Distance: 6.3 miles, yoga stretch
Mary T. Smith (1904-1955, Mississippi) in her painting yard and Untitled, 1987, housepaint on board
So, when Ciwt heard that the de Young Museum had acquired a large collection of African American Art from the South, her reaction was "Here in San Francisco? Please, how patronizing can you get?" (Yup, true confessions, that's what she thought) The show was proudly hung about a week ago, and today, expecting very little, Ciwt walked over to see it. Within a few minutes she was on the verge of tears where she stayed throughout the entire exhibition.
Even if any of the collection purchasers were the slightest patronizing, the pure Soul, bedrock authenticity and immediacy of each and every piece in the show overrides that or any cynical thoughts like Ciwt's in a nanosecond. These artists are not crafting art to sell; they were and are standing in their backyards or sitting in their crowded sewing rooms communicating with their art, speaking through it - sometimes to humans, sometimes to God, much time to both. These artists are "self-taught," "outsider," "naive" in art parlance - and their art is devastatingly powerful in person.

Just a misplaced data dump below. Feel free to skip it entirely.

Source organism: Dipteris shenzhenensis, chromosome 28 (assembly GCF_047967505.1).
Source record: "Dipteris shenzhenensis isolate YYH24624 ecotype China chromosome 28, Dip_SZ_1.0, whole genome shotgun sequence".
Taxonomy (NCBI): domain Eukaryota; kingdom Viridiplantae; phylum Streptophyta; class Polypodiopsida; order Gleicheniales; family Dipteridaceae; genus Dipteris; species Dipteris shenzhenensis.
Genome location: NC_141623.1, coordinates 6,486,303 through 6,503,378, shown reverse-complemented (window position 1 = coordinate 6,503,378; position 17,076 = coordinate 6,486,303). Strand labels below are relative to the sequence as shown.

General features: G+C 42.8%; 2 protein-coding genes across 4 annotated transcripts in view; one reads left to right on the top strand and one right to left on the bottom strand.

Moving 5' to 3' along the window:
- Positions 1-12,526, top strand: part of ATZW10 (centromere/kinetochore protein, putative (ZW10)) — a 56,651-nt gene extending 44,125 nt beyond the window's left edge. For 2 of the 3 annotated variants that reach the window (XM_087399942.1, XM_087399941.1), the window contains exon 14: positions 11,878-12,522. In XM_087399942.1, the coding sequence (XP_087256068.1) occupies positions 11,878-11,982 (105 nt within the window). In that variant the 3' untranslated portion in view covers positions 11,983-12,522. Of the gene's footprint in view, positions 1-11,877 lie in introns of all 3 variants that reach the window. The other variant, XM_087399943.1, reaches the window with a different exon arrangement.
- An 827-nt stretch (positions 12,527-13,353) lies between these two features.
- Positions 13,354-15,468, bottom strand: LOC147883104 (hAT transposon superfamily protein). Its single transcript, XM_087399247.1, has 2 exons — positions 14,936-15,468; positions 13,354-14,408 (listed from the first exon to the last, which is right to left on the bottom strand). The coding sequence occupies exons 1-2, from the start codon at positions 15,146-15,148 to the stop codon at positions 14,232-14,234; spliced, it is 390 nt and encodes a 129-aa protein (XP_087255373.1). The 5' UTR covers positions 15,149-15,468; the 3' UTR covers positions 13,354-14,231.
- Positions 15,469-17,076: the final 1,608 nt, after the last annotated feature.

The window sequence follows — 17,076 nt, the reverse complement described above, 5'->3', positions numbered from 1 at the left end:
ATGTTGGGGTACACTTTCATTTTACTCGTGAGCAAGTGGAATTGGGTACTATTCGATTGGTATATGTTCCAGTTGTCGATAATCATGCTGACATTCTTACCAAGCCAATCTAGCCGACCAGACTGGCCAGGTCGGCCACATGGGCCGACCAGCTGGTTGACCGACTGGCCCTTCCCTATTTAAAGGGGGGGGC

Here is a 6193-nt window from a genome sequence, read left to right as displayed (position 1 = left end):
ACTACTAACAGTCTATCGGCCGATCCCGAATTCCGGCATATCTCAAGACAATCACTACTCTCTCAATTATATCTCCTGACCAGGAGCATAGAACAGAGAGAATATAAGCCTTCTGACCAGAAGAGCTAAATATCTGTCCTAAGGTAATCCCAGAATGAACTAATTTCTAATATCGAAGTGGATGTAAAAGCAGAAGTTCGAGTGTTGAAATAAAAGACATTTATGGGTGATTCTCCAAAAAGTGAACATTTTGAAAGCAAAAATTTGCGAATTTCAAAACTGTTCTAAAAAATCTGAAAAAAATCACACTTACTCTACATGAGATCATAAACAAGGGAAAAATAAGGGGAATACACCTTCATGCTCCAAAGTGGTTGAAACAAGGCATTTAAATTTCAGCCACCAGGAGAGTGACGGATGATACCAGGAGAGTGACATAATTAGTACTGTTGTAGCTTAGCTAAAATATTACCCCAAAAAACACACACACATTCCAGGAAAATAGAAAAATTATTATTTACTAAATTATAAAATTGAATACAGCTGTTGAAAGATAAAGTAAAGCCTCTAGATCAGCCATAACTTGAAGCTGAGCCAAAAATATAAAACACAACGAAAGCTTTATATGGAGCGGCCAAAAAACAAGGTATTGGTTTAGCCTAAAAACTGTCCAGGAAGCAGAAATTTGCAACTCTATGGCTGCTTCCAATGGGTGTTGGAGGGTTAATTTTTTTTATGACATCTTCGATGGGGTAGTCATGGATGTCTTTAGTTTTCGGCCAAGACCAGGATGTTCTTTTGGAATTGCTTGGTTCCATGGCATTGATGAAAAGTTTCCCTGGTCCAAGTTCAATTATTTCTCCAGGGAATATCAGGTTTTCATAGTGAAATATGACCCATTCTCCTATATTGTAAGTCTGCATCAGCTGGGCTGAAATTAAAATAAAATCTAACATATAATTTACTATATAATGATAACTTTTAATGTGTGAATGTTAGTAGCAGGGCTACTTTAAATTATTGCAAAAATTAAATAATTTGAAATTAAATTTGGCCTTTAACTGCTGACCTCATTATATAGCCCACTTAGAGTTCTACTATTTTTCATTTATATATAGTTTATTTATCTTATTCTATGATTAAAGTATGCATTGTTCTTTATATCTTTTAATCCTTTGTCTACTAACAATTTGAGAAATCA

Even the quotes encountered throughout the show are killers. Hear some of the hard truths of Thornton Dial (1928-2016, Alabama) : Art is like a bright star up ahead in the darkness of world. It can lead people through the darkness and help them from being afraid of the darkness. Art is a guide for every person who is looking for something.
The show is up until next April at which time the pieces will be integrated and rotated with the rest of the de Young's superb American Art collection. Ciwt will be back often - so her readers will hear more about Revelations.